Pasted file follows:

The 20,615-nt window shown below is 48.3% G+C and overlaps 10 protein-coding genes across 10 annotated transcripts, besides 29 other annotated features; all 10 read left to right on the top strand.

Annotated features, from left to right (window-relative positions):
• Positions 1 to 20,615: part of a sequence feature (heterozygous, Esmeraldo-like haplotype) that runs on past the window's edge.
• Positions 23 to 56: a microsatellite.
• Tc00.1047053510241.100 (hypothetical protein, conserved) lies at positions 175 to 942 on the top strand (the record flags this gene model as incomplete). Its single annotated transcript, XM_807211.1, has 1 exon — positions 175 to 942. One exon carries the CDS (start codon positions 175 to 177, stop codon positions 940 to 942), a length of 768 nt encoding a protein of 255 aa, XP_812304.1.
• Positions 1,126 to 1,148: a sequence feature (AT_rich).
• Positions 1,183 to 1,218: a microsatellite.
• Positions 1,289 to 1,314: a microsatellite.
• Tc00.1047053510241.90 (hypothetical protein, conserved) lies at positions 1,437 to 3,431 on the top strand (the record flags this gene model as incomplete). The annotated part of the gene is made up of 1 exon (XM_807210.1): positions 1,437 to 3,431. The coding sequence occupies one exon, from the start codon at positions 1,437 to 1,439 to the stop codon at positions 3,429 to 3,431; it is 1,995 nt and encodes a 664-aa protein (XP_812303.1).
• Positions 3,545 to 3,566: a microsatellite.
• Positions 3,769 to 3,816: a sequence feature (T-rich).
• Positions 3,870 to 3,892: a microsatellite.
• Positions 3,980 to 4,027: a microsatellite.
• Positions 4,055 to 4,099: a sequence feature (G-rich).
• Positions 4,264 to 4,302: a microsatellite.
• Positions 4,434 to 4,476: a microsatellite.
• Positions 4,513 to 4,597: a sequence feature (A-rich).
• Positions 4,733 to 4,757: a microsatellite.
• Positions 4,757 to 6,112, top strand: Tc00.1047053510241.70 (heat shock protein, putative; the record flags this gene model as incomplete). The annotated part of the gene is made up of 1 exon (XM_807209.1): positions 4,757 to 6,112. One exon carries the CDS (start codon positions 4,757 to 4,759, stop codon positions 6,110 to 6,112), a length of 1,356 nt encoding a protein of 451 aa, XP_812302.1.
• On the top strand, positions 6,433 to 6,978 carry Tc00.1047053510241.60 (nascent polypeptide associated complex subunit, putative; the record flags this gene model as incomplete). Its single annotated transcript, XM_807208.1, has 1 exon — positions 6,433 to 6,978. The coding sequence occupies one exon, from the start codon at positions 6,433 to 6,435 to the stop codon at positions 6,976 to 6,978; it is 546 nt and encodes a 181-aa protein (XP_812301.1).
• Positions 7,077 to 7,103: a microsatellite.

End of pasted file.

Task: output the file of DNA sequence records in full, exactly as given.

The 20,615-nt window shown below is 48.3% G+C and overlaps 10 protein-coding genes across 10 annotated transcripts, besides 29 other annotated features; all 10 read left to right on the top strand.

Annotated features, from left to right (window-relative positions):
• Positions 1 to 20,615: part of a sequence feature (heterozygous, Esmeraldo-like haplotype) that runs on past the window's edge.
• Positions 23 to 56: a microsatellite.
• Tc00.1047053510241.100 (hypothetical protein, conserved) lies at positions 175 to 942 on the top strand (the record flags this gene model as incomplete). Its single annotated transcript, XM_807211.1, has 1 exon — positions 175 to 942. One exon carries the CDS (start codon positions 175 to 177, stop codon positions 940 to 942), a length of 768 nt encoding a protein of 255 aa, XP_812304.1.
• Positions 1,126 to 1,148: a sequence feature (AT_rich).
• Positions 1,183 to 1,218: a microsatellite.
• Positions 1,289 to 1,314: a microsatellite.
• Tc00.1047053510241.90 (hypothetical protein, conserved) lies at positions 1,437 to 3,431 on the top strand (the record flags this gene model as incomplete). The annotated part of the gene is made up of 1 exon (XM_807210.1): positions 1,437 to 3,431. The coding sequence occupies one exon, from the start codon at positions 1,437 to 1,439 to the stop codon at positions 3,429 to 3,431; it is 1,995 nt and encodes a 664-aa protein (XP_812303.1).
• Positions 3,545 to 3,566: a microsatellite.
• Positions 3,769 to 3,816: a sequence feature (T-rich).
• Positions 3,870 to 3,892: a microsatellite.
• Positions 3,980 to 4,027: a microsatellite.
• Positions 4,055 to 4,099: a sequence feature (G-rich).
• Positions 4,264 to 4,302: a microsatellite.
• Positions 4,434 to 4,476: a microsatellite.
• Positions 4,513 to 4,597: a sequence feature (A-rich).
• Positions 4,733 to 4,757: a microsatellite.
• Positions 4,757 to 6,112, top strand: Tc00.1047053510241.70 (heat shock protein, putative; the record flags this gene model as incomplete). The annotated part of the gene is made up of 1 exon (XM_807209.1): positions 4,757 to 6,112. One exon carries the CDS (start codon positions 4,757 to 4,759, stop codon positions 6,110 to 6,112), a length of 1,356 nt encoding a protein of 451 aa, XP_812302.1.
• On the top strand, positions 6,433 to 6,978 carry Tc00.1047053510241.60 (nascent polypeptide associated complex subunit, putative; the record flags this gene model as incomplete). Its single annotated transcript, XM_807208.1, has 1 exon — positions 6,433 to 6,978. The coding sequence occupies one exon, from the start codon at positions 6,433 to 6,435 to the stop codon at positions 6,976 to 6,978; it is 546 nt and encodes a 181-aa protein (XP_812301.1).
• Positions 7,077 to 7,103: a microsatellite.